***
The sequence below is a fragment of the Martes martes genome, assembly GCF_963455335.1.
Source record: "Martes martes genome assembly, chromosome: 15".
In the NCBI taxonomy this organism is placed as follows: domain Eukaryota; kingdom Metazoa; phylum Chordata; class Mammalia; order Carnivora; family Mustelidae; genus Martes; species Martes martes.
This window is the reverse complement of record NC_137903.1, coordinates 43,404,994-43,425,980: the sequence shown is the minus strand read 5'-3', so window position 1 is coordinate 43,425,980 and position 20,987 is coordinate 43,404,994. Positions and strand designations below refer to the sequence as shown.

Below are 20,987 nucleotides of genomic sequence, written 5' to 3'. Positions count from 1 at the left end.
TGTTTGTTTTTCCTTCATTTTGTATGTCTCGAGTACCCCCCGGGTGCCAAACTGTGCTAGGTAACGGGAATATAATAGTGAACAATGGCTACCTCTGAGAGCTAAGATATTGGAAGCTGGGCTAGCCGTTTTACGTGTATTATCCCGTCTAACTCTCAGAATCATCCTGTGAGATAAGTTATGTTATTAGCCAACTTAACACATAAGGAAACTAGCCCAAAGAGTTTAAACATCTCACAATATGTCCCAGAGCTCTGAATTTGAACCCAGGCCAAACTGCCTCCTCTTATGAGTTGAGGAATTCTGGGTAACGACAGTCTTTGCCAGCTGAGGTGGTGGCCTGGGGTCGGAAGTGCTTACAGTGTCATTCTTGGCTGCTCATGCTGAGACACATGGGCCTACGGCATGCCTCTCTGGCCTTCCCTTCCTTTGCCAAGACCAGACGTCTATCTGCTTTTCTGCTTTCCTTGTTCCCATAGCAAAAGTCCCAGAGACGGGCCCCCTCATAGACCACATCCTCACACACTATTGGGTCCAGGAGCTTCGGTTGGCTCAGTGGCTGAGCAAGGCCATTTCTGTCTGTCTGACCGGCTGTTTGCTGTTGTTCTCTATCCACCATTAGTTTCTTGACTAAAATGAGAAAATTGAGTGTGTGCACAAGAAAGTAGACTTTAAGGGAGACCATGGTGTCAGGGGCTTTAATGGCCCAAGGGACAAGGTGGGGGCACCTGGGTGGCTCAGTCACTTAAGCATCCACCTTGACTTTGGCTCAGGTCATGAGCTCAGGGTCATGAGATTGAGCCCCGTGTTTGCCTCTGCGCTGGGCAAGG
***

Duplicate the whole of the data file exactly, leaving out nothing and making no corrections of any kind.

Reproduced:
The sequence below is a fragment of the Martes martes genome, assembly GCF_963455335.1.
Source record: "Martes martes genome assembly, chromosome: 15".
In the NCBI taxonomy this organism is placed as follows: domain Eukaryota; kingdom Metazoa; phylum Chordata; class Mammalia; order Carnivora; family Mustelidae; genus Martes; species Martes martes.
This window is the reverse complement of record NC_137903.1, coordinates 43,404,994-43,425,980: the sequence shown is the minus strand read 5'-3', so window position 1 is coordinate 43,425,980 and position 20,987 is coordinate 43,404,994. Positions and strand designations below refer to the sequence as shown.

Below are 20,987 nucleotides of genomic sequence, written 5' to 3'. Positions count from 1 at the left end.
TGTTTGTTTTTCCTTCATTTTGTATGTCTCGAGTACCCCCCGGGTGCCAAACTGTGCTAGGTAACGGGAATATAATAGTGAACAATGGCTACCTCTGAGAGCTAAGATATTGGAAGCTGGGCTAGCCGTTTTACGTGTATTATCCCGTCTAACTCTCAGAATCATCCTGTGAGATAAGTTATGTTATTAGCCAACTTAACACATAAGGAAACTAGCCCAAAGAGTTTAAACATCTCACAATATGTCCCAGAGCTCTGAATTTGAACCCAGGCCAAACTGCCTCCTCTTATGAGTTGAGGAATTCTGGGTAACGACAGTCTTTGCCAGCTGAGGTGGTGGCCTGGGGTCGGAAGTGCTTACAGTGTCATTCTTGGCTGCTCATGCTGAGACACATGGGCCTACGGCATGCCTCTCTGGCCTTCCCTTCCTTTGCCAAGACCAGACGTCTATCTGCTTTTCTGCTTTCCTTGTTCCCATAGCAAAAGTCCCAGAGACGGGCCCCCTCATAGACCACATCCTCACACACTATTGGGTCCAGGAGCTTCGGTTGGCTCAGTGGCTGAGCAAGGCCATTTCTGTCTGTCTGACCGGCTGTTTGCTGTTGTTCTCTATCCACCATTAGTTTCTTGACTAAAATGAGAAAATTGAGTGTGTGCACAAGAAAGTAGACTTTAAGGGAGACCATGGTGTCAGGGGCTTTAATGGCCCAAGGGACAAGGTGGGGGCACCTGGGTGGCTCAGTCACTTAAGCATCCACCTTGACTTTGGCTCAGGTCATGAGCTCAGGGTCATGAGATTGAGCCCCGTGTTTGCCTCTGCGCTGGGCAAGG